On the topic of art and controversy, I thought I’d share a teaching-related story of my own. Previously to working at Art21, I was an associate educator at the New Museum, where I ran a high school program called G:Class. While the museum was closed during construction of its new building, I relied on Chelsea galleries to explore curricular connections to contemporary art. As a way to help develop a sense of network and inter-connectivity among students in different classes across the city, I developed a mail art project on the heels of Frank Warren’s Post Secret, connecting it to a Ray Johnson exhibition and the documentary about his work, How to Draw a Bunny. I asked each student to create a postcard-sized artwork to be sent to another student through the mail. Students had to investigate something they feared, something they loved, or if they were really ambitious, both. They also had to consider that this work would travel through the United States Postal Service and the student who received it would respond with another piece of mail art.
A week after I assigned the project, we met at Feigen Contemporary gallery to present the finished project and begin our tour. It was a small group of 12 students and the discussion was dynamic, involving talking about process and the ideas that inspired their creations. One student sheepishly presented two postcards. One of his postcards featured a detailed graphite rendering of an erect penis and, on the other side, a vagina. The second postcard featured a red background with stick figures in different sexual positions with a white substance smeared on the other side (it was Elmer’s glue.)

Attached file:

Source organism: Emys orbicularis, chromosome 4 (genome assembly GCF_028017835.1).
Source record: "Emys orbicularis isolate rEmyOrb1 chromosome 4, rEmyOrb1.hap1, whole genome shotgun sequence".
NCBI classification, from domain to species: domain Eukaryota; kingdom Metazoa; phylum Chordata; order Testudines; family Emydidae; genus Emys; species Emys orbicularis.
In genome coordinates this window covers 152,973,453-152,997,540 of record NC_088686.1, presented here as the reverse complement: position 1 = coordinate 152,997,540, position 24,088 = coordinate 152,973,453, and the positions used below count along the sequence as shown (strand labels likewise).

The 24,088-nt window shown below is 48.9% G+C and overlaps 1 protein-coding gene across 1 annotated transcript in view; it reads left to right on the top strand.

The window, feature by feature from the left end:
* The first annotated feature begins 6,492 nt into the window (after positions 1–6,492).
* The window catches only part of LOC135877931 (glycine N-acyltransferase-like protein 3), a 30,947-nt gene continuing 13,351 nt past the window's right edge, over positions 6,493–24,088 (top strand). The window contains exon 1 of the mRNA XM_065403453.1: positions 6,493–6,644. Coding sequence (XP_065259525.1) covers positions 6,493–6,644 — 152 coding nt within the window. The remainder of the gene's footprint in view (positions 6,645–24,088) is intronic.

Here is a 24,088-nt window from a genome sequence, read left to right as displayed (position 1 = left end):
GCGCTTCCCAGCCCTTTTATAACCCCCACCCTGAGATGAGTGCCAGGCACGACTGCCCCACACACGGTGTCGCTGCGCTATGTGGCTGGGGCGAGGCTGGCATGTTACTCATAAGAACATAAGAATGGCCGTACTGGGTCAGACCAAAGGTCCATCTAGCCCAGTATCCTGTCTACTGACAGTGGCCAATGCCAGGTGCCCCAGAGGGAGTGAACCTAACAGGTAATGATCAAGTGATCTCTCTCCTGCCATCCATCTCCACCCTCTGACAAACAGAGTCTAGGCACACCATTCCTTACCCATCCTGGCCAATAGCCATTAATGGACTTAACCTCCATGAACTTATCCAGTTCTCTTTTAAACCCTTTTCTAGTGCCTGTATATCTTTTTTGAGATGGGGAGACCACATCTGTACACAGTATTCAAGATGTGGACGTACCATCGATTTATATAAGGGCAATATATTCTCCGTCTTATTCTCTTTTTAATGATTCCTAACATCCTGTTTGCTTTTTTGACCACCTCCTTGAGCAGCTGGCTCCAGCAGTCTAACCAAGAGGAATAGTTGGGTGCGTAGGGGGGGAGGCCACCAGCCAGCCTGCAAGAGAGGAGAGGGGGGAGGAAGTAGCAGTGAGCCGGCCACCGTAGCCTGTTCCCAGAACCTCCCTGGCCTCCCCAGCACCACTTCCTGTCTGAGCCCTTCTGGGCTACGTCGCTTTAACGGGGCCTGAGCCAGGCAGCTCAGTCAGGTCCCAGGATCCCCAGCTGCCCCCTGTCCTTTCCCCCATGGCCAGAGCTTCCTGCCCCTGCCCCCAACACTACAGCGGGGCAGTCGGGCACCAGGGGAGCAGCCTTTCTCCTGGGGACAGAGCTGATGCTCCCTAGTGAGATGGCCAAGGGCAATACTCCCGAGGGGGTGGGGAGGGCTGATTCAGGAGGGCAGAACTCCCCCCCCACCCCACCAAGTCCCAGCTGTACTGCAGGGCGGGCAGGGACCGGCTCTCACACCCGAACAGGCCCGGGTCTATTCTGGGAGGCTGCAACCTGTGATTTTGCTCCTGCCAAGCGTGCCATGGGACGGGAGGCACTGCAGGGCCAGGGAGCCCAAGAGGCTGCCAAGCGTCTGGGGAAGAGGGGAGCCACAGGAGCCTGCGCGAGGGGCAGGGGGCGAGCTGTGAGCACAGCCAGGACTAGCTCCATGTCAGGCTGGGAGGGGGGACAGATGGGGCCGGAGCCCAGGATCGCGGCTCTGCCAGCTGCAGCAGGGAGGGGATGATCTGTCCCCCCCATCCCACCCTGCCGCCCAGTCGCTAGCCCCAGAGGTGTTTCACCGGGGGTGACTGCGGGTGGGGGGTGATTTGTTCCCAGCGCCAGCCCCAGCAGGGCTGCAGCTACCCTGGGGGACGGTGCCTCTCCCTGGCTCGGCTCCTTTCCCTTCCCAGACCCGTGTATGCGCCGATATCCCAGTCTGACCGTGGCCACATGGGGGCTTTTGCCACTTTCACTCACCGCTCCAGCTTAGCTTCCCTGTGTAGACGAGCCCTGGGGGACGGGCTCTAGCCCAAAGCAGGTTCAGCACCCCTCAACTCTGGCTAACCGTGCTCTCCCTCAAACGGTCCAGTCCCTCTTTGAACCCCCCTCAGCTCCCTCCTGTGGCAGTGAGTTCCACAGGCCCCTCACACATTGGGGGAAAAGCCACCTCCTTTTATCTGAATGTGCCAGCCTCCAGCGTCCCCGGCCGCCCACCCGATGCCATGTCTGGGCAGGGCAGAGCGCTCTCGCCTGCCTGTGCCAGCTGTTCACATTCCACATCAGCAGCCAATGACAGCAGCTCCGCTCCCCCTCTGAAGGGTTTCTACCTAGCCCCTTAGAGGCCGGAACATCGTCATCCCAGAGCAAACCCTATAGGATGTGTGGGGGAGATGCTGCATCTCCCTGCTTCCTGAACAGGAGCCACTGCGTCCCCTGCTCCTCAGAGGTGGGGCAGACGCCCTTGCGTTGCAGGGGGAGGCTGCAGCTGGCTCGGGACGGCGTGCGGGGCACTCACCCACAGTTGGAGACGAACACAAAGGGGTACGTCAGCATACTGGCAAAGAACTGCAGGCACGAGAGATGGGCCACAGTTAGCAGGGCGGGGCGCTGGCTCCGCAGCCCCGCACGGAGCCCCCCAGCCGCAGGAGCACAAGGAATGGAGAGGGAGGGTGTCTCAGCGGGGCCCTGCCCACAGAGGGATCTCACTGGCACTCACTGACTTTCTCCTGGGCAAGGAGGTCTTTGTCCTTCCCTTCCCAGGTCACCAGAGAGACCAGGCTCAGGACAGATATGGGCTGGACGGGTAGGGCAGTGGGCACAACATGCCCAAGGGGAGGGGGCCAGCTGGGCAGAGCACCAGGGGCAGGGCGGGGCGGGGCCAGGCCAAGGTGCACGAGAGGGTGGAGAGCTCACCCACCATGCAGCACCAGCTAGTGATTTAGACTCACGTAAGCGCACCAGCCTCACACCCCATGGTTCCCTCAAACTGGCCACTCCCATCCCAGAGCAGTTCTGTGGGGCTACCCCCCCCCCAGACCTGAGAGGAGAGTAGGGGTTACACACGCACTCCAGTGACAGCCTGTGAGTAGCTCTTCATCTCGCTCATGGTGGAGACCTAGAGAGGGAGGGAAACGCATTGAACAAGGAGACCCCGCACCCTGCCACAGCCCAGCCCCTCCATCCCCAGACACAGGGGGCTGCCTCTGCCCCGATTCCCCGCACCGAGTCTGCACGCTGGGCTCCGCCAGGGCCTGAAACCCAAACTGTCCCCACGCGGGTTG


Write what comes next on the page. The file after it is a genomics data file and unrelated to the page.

I could feel my face burning and imagined that it must be beet red. Here I was, exposed in front of these students. How was I going to deal with it? I saw the student shrink because of my reaction, so I took a deep breath and knew that if I didn’t acknowledge my own emotional reaction I would not be able to deal with this situation responsibly. I told the class I was a bit shocked and embarrassed and in admitting that, I was able to regain my composure.
I asked the student what he was trying to communicate. He told me he questioned why certain behaviors and images are deemed “appropriate,” while others were “inappropriate.” Why are certain things considered pornographic, but billboards in Times Square or primetime television shows are not? Why are some things considered private while others are public? These comments intrigued me and were justifiable concerns. We had a productive conversation about these issues as a group, while acknowledging how his artwork failed to communicate this nuanced idea and just shocked us. It was one of those difficult moments in teaching where a boundary was definitely crossed but presented a rare and important learning opportunity for both the student and myself.
I returned to the school and next week armed with reproductions of certain artworks that explored elements of sex, sexuality, and issues of privacy. These examples included work by Paul McCarthy, Wangechi Mutu, Marina Abramovic, and Keith Haring. We talked about these artists’ works, the ways in which sex and sexuality are part of daily culture, and how artists use different strategies to question ideas of the public and private, sex, and sexual identity. While this “lesson” would never be part of my regular class preparation, it provided a rare opportunity to address issues relevant to students in an open and respectful way.
I’m curious how other educators have tackled similar scenarios. How has sex and sexuality come up in your classes? What were those situations and how did you deal with them? Please share your stories by leaving a comment below.